I’m the chair of the department that has our legal studies and criminal justice programs. Students in these areas of study are planning on pursuing law school, the FBI, law enforcement, and public service (to name a few). We have full-time and adjunct faculty who are former and current professionals in these fields. This brings an exciting layer of real world experience to our learning environment. We make serious efforts to produce an environment like students in the professional schools have – learning that helps students better imagine their future.
Learning How to be a Thinker
I’ve been here at HBU for over 20 years. I’m certain I’ve changed. I must have. The students that I have been blessed to teach, mentor, counsel, pray with, confront, guide and watch from afar – have changed too. Not just as individuals. Of course that always happens.
But I speak of generations and their new characteristics. When I started here my students didn’t have cell phones and the addiction that goes with it. Today, my classes are filled with students from a variety of backgrounds. HBU is the most diverse private Christian university in the country. More and more first-generation students means less and less are prepared for college and the full time attention and work that college requires.
Our faculty and staff are learning and reorganizing courses constantly to be able to best meet the needs of the new students we meet each fall. I think we are having to do this at a faster pace. The rate of change seems to be increasing every year. Our technology is probably driving this more than anything else. But so is our shifting economy and fractured families. There are less certainties than when I went to college.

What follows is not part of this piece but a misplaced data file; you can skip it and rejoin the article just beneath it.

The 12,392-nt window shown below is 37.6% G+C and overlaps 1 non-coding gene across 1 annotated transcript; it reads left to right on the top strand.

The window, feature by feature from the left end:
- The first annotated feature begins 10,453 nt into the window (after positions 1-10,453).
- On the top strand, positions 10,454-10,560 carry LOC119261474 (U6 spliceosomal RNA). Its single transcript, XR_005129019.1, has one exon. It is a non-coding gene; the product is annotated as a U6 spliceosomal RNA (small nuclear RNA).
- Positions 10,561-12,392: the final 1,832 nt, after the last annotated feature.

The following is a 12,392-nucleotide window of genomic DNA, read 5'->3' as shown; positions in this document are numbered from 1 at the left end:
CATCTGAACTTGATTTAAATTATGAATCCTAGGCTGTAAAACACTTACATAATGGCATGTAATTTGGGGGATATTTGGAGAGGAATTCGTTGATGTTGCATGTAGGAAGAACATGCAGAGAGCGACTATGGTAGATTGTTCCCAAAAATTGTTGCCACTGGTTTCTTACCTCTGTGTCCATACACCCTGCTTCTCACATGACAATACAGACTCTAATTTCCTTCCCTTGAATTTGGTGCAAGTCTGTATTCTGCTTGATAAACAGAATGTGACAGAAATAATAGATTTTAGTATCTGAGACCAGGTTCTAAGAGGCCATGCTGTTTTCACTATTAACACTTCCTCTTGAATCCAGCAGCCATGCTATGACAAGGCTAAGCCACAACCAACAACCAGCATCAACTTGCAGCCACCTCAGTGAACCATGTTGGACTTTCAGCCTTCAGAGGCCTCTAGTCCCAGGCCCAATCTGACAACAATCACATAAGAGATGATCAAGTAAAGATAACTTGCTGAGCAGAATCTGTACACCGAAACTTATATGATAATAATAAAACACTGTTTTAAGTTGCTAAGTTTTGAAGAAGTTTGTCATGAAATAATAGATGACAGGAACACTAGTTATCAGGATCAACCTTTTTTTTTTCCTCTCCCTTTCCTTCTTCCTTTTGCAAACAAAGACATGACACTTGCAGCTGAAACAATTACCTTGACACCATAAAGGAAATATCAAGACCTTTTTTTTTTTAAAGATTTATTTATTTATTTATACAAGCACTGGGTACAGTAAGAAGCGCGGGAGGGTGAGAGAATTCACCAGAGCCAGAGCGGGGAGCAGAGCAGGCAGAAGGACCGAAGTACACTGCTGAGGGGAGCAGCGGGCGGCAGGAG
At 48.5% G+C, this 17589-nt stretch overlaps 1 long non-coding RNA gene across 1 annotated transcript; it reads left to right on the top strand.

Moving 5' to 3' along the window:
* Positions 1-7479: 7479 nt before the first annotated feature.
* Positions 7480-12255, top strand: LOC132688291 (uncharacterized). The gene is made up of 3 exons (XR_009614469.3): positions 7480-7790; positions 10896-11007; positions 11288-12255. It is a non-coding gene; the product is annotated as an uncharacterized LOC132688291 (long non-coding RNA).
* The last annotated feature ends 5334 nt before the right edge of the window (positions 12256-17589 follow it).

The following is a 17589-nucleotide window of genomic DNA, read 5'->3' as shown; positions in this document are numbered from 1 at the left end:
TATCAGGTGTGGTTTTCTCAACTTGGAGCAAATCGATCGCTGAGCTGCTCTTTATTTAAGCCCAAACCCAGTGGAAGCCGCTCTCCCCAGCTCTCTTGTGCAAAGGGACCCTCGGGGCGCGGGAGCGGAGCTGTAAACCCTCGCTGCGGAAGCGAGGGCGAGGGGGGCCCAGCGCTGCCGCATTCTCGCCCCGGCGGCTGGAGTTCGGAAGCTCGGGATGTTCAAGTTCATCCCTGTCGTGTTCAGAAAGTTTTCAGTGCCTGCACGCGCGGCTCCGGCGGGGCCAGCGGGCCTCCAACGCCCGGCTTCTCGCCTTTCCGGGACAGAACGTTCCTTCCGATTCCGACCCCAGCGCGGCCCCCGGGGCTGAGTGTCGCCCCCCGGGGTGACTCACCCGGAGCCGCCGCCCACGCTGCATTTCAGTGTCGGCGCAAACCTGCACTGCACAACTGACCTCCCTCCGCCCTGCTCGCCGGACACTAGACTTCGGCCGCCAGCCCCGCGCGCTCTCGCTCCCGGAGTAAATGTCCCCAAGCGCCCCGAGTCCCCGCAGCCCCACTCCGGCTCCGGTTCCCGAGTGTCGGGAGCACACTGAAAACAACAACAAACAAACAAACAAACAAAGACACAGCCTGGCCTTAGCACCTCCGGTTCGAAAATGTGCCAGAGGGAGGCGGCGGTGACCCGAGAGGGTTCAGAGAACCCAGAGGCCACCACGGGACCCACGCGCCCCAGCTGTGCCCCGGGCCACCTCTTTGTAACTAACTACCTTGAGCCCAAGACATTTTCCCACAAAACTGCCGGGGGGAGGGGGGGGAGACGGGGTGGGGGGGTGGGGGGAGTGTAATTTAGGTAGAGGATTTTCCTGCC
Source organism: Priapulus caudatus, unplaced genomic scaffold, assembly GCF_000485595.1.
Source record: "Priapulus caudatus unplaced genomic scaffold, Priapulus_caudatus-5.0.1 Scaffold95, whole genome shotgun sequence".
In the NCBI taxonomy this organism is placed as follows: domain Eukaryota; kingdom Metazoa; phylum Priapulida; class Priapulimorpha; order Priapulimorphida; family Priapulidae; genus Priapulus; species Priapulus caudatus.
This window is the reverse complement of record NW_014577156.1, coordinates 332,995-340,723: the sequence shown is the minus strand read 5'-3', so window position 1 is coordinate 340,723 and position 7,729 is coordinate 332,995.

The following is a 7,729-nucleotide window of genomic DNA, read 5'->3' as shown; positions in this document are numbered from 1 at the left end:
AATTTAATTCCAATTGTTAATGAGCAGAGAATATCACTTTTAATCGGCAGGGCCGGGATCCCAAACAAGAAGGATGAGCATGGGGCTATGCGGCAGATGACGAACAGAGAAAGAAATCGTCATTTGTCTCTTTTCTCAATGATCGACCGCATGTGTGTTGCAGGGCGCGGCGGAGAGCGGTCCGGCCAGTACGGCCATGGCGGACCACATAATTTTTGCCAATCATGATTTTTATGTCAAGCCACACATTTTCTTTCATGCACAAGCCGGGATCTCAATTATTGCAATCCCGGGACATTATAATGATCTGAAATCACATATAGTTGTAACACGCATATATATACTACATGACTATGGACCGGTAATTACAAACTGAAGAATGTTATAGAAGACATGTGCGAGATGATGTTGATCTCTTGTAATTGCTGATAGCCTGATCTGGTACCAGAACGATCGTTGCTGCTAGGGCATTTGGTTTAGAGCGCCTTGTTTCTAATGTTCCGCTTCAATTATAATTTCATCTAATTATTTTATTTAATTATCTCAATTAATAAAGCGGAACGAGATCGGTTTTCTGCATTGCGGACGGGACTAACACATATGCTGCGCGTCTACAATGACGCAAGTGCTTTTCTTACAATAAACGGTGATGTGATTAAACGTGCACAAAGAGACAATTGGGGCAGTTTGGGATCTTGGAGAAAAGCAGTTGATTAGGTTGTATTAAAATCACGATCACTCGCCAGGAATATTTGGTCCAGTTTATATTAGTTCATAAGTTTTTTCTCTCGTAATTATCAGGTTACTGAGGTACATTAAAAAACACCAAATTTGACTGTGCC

There are thinkers today who are worried that we will invent better and better artificial intelligence and one day we will regret it. Just like every other science fiction movie – the robots will take over! At a university, we’re not worried about robots taking over. We’re more sickened by the tragedy of too much automated thinking. Who really needs to learn anything if Google will tell you all the answers you need?
We have a core curriculum at HBU. Each student, regardless of major, will take the same classic courses of study that have been the building blocks of Western Civilization almost since it began. You’re familiar with these, you took many as you went through your own elementary and secondary education. Classes in history, literature, government and mathematics to name a few. Our aim here is to provide a learning opportunity for students to think, speak and write for themselves. These are accomplishments and attributes that no mysterious voice from a device can really satisfy. A trained thinker can learn to do anything well.
When I went to college it was almost a different world. It was a very different experience for our daughter as well. But what was the same remains the same here at HBU. It was a place where I was challenged to grow up, to think for myself, to meet new ideas and to make dozens of meaningful relationships that I carry with me to this day. It did change my life in so many ways. I’m here at HBU promising that life changing is still happening right here, right now.
D.R. Wilson, PhD
Professor of Sociology
Chair, Department of Law and Society